Provided by: gmt-common_5.4.5+dfsg-1_all bug


       grdgradient - Compute directional derivative or gradient from a grid


       grdgradient   in_grdfile    -Gout_grdfile  [   -Aazim[/azim2]  ]  [   -D[a][c][o][n]  ]  [
       -E[m|s|p]azim/elev[+aambient][+ddiffuse][+pspecular][+sshine]   ]   [     -Lflag    ]    [
       -N[e|t][amp][+ssigma][+ooffset]  ] [  -Rregion ] [  -Sslopefile ] [  -V[level] ] [ -fg ] [
       -nflags ]

       Note: No space is allowed between the option flag and the associated arguments.


       grdgradient may be used to compute the directional derivative in a given  direction  (-A),
       or to find the direction (-S) [and the magnitude (-D)] of the vector gradient of the data.

       Estimated values in the first/last row/column of output depend on boundary conditions (see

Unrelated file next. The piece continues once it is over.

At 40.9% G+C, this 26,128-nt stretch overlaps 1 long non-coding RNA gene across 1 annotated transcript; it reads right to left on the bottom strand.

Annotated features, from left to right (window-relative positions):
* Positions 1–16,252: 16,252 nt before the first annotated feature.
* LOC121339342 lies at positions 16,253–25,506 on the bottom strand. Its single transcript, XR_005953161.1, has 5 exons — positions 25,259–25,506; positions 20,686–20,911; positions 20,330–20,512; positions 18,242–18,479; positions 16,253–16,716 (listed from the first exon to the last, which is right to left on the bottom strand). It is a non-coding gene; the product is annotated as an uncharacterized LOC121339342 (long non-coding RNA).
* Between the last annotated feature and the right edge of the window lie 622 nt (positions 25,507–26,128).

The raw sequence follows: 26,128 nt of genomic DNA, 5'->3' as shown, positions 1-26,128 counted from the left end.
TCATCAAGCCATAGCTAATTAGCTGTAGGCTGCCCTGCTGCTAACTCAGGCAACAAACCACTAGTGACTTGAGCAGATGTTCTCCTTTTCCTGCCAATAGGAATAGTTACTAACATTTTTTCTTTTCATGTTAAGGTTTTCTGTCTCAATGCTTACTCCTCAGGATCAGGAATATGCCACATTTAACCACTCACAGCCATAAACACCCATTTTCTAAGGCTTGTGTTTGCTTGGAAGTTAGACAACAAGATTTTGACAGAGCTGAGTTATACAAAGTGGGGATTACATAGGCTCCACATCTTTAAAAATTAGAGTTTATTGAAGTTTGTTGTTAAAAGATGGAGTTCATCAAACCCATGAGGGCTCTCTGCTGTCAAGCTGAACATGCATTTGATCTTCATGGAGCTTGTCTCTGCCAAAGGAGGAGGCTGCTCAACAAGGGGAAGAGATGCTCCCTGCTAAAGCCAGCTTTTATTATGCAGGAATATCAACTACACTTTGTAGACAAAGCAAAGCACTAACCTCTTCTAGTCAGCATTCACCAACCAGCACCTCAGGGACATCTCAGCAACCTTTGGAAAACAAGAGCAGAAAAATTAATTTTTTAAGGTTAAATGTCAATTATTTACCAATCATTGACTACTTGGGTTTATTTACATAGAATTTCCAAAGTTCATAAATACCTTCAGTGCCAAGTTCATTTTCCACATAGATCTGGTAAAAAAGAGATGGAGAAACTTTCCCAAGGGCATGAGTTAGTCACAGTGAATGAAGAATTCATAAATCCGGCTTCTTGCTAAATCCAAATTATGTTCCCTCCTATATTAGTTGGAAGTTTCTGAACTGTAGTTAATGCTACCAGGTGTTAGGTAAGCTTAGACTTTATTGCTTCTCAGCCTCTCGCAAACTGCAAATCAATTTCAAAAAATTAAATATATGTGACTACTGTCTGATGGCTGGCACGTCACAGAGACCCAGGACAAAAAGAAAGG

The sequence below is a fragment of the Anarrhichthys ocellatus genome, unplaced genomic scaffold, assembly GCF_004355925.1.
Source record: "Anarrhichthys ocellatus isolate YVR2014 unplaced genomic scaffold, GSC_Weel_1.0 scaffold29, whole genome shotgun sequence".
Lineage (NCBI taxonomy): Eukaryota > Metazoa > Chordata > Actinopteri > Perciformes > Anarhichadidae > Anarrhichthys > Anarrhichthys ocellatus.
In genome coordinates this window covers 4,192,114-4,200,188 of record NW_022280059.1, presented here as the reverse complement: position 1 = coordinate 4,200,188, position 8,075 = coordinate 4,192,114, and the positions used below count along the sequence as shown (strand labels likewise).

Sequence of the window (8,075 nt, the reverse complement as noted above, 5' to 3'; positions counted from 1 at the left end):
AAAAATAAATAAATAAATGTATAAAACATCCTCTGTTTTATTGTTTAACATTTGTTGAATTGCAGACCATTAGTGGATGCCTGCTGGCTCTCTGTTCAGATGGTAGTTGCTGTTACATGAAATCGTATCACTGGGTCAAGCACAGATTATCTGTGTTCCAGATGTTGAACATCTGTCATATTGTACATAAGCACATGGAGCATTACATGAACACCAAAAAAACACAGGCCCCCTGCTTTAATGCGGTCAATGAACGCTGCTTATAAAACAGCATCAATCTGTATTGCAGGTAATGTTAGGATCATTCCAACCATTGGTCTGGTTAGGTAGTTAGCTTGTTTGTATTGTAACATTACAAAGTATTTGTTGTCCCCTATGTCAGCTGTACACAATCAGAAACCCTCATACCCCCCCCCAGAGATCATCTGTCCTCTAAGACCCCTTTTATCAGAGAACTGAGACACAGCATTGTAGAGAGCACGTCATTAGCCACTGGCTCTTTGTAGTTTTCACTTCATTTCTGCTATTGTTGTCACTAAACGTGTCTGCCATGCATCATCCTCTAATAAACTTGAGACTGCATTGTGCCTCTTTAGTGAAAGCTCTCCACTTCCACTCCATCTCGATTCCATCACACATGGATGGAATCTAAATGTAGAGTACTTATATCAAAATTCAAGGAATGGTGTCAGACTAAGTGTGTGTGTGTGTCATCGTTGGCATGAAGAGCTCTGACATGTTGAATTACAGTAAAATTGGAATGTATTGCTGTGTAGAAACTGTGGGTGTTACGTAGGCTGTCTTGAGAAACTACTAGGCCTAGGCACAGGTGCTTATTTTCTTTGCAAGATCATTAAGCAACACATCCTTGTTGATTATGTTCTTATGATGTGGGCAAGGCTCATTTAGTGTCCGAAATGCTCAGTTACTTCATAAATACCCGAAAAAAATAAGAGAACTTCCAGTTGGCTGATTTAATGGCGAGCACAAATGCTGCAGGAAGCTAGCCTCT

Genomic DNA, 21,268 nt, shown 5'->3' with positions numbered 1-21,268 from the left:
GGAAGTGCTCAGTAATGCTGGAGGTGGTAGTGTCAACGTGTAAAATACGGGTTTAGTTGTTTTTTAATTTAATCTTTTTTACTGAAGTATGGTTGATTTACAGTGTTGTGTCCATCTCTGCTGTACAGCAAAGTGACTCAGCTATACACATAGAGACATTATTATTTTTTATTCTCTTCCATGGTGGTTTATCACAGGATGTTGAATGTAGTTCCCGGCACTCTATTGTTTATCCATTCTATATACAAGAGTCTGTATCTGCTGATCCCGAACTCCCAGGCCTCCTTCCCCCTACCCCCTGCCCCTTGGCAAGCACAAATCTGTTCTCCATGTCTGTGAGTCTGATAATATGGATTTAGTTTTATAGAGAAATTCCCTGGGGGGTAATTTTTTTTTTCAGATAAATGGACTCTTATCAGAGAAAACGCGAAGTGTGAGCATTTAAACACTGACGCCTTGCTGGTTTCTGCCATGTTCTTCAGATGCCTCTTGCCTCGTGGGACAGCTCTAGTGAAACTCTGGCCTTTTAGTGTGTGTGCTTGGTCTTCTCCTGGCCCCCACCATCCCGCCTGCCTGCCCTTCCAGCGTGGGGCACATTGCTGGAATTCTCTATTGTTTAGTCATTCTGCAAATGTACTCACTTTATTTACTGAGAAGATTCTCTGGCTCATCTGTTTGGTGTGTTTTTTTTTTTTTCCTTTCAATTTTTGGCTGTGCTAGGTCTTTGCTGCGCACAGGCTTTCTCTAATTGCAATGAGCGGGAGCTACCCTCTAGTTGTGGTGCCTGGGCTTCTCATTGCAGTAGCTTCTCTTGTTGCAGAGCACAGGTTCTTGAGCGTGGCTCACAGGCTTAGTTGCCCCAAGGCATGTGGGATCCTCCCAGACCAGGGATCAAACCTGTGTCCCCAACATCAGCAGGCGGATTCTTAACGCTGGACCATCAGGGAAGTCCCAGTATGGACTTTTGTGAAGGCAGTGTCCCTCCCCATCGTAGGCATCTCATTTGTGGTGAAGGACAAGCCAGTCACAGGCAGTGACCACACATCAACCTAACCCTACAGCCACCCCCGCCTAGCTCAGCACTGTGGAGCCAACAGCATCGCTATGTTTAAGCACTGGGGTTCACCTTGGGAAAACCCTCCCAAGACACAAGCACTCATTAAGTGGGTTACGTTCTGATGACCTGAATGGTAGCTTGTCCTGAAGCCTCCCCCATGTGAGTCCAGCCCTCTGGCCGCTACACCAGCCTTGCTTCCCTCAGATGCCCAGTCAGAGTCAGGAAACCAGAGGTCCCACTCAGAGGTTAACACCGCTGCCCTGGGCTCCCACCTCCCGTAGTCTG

2-D grid file from which to compute directional derivative. (See GRID FILE  FORMATS

              Name of the output grid file for the directional derivative. (See GRID FILE FORMATS


              Azimuthal direction for a directional derivative; azim is  the  angle  in  the  x,y
              plane  measured  in degrees positive clockwise from north (the +y direction) toward
              east  (the  +x  direction).   The   negative   of   the   directional   derivative,
              -[dz/dx*sin(azim)  +  dz/dy*cos(azim)],  is  found; negation yields positive values
              when the slope of z(x,y) is downhill in the azim direction, the correct  sense  for
              shading  the  illumination of an image (see grdimage and grdview) by a light source
              above the x,y plane  shining  from  the  azim  direction.  Optionally,  supply  two